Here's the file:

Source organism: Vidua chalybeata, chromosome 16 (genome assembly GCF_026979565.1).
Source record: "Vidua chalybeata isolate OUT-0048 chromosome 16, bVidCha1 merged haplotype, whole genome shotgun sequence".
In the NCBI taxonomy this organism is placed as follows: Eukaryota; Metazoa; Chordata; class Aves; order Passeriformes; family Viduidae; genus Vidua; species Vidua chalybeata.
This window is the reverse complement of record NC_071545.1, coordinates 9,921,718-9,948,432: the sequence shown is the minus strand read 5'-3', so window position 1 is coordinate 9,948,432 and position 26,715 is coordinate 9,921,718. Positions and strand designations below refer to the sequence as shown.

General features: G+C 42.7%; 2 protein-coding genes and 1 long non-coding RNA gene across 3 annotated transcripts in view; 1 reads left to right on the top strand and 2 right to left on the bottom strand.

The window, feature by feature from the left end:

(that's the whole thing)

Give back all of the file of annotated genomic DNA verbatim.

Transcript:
Source organism: Vidua chalybeata, chromosome 16 (genome assembly GCF_026979565.1).
Source record: "Vidua chalybeata isolate OUT-0048 chromosome 16, bVidCha1 merged haplotype, whole genome shotgun sequence".
In the NCBI taxonomy this organism is placed as follows: Eukaryota; Metazoa; Chordata; class Aves; order Passeriformes; family Viduidae; genus Vidua; species Vidua chalybeata.
This window is the reverse complement of record NC_071545.1, coordinates 9,921,718-9,948,432: the sequence shown is the minus strand read 5'-3', so window position 1 is coordinate 9,948,432 and position 26,715 is coordinate 9,921,718. Positions and strand designations below refer to the sequence as shown.

General features: G+C 42.7%; 2 protein-coding genes and 1 long non-coding RNA gene across 3 annotated transcripts in view; 1 reads left to right on the top strand and 2 right to left on the bottom strand.

The window, feature by feature from the left end: